The initial batch of 24 games is incredibly varied; some are small-scale, "pick-up-and-play" affairs that are focused on high scores and are ideal for portable short-burst play, while others offer deeper experiences that will soak up your attention for longer periods of time.
In the former camp, we have titles like Whitewater Wipeout from Chuhai Labs – a studio that includes the talents of one Giles Goddard, a former Nintendo staffer with credits such as Star Fox and 1080 Snowboarding to his name. The objective is simple – to score as many points as possible by performing stunts on a surfboard – but the depth is astonishing; you use the crank to steer your board and need to build up momentum to get enough air time to pull off 360-degree (or more) spins. Landing your board isn't as easy as you'd think – especially when you're aiming for 720-degree spins (or higher) as these require more turns of the crank – but the motivation comes from the fact that you can trigger score multipliers if you take risks and go for multiple revolutions whilst airborne. It's incredibly addictive, despite each game only lasting a few minutes (if you're lucky).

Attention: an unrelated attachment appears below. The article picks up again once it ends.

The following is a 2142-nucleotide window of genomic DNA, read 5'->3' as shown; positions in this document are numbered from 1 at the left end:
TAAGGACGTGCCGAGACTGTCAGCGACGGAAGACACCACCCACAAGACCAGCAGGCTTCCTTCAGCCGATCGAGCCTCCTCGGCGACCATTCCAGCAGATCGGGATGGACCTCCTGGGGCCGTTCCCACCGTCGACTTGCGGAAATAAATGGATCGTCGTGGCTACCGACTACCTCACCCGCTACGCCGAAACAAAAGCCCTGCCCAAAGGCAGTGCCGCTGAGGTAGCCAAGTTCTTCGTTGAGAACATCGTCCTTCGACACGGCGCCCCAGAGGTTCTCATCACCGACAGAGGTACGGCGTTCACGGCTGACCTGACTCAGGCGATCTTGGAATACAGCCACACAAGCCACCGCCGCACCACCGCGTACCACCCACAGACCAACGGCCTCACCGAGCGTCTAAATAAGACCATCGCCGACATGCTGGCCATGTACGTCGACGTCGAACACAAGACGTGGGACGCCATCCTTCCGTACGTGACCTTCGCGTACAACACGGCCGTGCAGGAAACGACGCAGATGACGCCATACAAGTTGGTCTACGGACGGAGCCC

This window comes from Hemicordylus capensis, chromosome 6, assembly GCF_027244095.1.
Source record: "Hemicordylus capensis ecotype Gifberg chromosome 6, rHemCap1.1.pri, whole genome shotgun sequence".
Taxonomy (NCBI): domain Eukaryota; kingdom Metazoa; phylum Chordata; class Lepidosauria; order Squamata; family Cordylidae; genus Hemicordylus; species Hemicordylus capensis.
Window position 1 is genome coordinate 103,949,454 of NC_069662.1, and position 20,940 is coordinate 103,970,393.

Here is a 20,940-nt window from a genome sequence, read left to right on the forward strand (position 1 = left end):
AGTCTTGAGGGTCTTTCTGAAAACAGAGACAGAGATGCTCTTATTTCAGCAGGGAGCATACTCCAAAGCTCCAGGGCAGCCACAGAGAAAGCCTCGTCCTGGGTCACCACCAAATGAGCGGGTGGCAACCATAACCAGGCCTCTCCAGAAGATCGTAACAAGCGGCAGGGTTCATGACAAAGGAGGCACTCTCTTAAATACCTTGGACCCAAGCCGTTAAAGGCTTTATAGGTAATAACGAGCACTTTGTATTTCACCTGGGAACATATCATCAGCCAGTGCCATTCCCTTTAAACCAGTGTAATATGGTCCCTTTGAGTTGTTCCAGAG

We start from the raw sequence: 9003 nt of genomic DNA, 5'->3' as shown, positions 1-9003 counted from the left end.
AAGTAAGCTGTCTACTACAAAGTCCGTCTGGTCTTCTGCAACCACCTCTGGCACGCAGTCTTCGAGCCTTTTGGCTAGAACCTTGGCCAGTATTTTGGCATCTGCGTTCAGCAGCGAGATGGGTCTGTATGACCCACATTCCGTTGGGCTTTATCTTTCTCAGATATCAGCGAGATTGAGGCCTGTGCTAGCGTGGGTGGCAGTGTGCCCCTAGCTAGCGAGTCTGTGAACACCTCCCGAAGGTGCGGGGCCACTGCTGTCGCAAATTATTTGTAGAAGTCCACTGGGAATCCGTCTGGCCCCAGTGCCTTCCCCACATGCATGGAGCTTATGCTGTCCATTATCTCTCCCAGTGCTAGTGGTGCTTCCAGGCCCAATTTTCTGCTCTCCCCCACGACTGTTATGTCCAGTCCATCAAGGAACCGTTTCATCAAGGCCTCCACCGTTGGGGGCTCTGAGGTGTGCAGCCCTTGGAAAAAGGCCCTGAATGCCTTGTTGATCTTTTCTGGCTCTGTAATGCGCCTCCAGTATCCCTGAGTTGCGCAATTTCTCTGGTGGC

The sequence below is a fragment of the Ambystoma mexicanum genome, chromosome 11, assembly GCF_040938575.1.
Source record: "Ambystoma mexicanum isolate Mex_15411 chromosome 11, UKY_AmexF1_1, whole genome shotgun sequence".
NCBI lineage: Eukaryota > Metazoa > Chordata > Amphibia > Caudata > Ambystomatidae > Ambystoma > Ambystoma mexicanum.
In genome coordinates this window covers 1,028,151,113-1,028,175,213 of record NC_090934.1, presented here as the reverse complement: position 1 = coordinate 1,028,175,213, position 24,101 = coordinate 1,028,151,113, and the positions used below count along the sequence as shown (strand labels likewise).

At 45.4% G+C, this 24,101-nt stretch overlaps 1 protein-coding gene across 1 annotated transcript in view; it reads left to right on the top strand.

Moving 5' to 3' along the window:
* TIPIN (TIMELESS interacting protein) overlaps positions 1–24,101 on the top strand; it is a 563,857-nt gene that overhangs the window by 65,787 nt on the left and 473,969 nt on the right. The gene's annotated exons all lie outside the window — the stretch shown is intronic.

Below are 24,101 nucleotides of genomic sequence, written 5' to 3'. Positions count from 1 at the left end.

Other 'quick fix' titles are Snak (a new take on the Nokia classic Snake), Star Sled and Hyper Meteor, with the latter being a riff on Atari's Asteroids. Crankin Present Time Travel Adventure is the brainchild of Keita Takahashi of Katamari Damacy fame and makes cunning use of the Playdate's crank to challenge the player in their quest to guide their lovestruck avatar to a date with his girlfriend. The catch here is that the crank controls the character's actions (so you can rewind his pre-determined jump animation, for example) but not time itself, so you'll need to keep Crankin in the air to avoid incoming threats or make him crouch down to avoid aerial obstacles. It's hard to explain without physically demonstrating the process, and another example of how the Playdate's crank can deliver totally new gameplay experiences.